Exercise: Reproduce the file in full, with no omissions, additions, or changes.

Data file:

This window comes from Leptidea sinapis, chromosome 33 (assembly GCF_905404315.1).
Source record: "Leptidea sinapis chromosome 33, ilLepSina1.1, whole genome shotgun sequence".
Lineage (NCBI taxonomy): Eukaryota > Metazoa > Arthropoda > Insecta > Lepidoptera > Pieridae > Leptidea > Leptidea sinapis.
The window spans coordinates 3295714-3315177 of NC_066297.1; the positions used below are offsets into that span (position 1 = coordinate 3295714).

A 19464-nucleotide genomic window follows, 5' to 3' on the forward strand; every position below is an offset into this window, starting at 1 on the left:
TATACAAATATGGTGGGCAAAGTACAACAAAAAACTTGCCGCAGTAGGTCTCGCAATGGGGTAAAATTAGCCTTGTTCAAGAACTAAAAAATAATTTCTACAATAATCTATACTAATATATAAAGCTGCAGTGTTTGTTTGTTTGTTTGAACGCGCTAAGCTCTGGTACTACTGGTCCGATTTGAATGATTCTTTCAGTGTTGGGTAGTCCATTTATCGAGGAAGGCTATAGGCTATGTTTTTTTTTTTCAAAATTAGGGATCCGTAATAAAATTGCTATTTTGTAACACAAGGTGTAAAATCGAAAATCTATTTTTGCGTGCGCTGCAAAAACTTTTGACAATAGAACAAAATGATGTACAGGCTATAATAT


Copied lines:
This window comes from Leptidea sinapis, chromosome 33 (assembly GCF_905404315.1).
Source record: "Leptidea sinapis chromosome 33, ilLepSina1.1, whole genome shotgun sequence".
Lineage (NCBI taxonomy): Eukaryota > Metazoa > Arthropoda > Insecta > Lepidoptera > Pieridae > Leptidea > Leptidea sinapis.
The window spans coordinates 3295714-3315177 of NC_066297.1; the positions used below are offsets into that span (position 1 = coordinate 3295714).

A 19464-nucleotide genomic window follows, 5' to 3' on the forward strand; every position below is an offset into this window, starting at 1 on the left:
TATACAAATATGGTGGGCAAAGTACAACAAAAAACTTGCCGCAGTAGGTCTCGCAATGGGGTAAAATTAGCCTTGTTCAAGAACTAAAAAATAATTTCTACAATAATCTATACTAATATATAAAGCTGCAGTGTTTGTTTGTTTGTTTGAACGCGCTAAGCTCTGGTACTACTGGTCCGATTTGAATGATTCTTTCAGTGTTGGGTAGTCCATTTATCGAGGAAGGCTATAGGCTATGTTTTTTTTTTTCAAAATTAGGGATCCGTAATAAAATTGCTATTTTGTAACACAAGGTGTAAAATCGAAAATCTATTTTTGCGTGCGCTGCAAAAACTTTTGACAATAGAACAAAATGATGTACAGGCTATAATAT